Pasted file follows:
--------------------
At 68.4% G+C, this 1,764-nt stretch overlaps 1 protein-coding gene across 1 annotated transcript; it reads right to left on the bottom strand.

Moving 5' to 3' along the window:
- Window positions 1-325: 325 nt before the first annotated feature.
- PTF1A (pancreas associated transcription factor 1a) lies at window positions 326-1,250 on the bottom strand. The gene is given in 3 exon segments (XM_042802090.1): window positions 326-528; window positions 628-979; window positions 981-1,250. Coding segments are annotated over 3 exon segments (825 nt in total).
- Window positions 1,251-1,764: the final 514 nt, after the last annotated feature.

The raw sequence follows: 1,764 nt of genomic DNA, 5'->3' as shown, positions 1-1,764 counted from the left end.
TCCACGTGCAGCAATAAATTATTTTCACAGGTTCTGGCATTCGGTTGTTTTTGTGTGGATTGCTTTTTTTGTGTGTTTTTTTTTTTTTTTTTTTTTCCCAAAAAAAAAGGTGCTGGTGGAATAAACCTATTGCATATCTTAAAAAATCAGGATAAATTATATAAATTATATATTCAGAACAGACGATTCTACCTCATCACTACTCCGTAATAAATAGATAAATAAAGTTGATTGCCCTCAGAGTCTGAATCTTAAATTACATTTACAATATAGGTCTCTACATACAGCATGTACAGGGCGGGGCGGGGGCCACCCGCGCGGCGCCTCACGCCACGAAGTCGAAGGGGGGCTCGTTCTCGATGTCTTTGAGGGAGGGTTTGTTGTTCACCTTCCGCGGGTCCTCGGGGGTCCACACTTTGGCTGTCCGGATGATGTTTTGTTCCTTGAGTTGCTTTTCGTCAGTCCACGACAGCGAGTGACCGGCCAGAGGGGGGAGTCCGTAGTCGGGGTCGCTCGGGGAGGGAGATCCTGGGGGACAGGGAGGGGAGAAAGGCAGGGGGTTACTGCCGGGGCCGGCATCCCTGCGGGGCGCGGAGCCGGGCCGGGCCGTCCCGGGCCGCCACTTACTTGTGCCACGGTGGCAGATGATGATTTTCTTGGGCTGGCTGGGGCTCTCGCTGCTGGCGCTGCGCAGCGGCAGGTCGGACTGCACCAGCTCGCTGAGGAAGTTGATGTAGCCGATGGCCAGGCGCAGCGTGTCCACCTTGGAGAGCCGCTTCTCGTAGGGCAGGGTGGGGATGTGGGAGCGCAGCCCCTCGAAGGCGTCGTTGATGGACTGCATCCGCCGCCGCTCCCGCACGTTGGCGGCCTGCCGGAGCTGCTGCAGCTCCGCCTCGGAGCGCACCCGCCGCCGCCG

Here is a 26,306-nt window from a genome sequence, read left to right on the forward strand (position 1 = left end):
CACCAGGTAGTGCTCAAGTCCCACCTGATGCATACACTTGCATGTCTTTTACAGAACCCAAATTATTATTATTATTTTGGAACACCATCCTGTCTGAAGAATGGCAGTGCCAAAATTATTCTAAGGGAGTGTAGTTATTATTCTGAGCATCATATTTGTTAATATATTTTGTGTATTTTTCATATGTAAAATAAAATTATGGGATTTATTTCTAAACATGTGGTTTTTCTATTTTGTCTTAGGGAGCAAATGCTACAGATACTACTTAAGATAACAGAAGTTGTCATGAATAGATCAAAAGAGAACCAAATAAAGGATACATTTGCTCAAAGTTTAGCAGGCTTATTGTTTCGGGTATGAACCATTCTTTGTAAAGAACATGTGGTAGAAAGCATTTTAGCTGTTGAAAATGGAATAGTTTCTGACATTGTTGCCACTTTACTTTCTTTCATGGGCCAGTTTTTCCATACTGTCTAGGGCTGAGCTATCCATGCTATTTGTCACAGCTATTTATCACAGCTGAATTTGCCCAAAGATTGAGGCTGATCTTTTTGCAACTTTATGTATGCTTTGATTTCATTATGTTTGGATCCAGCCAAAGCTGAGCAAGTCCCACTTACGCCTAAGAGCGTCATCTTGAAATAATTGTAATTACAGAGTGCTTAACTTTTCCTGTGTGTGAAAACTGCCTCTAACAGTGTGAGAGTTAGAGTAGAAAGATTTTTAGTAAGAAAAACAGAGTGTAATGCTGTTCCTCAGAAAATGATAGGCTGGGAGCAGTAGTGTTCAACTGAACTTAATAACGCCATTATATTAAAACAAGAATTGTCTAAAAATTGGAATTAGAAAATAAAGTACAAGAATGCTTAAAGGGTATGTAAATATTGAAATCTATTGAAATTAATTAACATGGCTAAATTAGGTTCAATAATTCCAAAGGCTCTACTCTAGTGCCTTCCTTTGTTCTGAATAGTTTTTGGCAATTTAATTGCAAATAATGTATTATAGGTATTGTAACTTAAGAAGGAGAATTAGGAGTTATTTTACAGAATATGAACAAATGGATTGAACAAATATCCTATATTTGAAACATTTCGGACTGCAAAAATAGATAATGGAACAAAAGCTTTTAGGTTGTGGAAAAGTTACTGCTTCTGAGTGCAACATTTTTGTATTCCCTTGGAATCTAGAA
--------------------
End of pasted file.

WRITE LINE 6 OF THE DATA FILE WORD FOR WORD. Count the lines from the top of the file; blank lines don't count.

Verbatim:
The raw sequence follows: 1,764 nt of genomic DNA, 5'->3' as shown, positions 1-1,764 counted from the left end.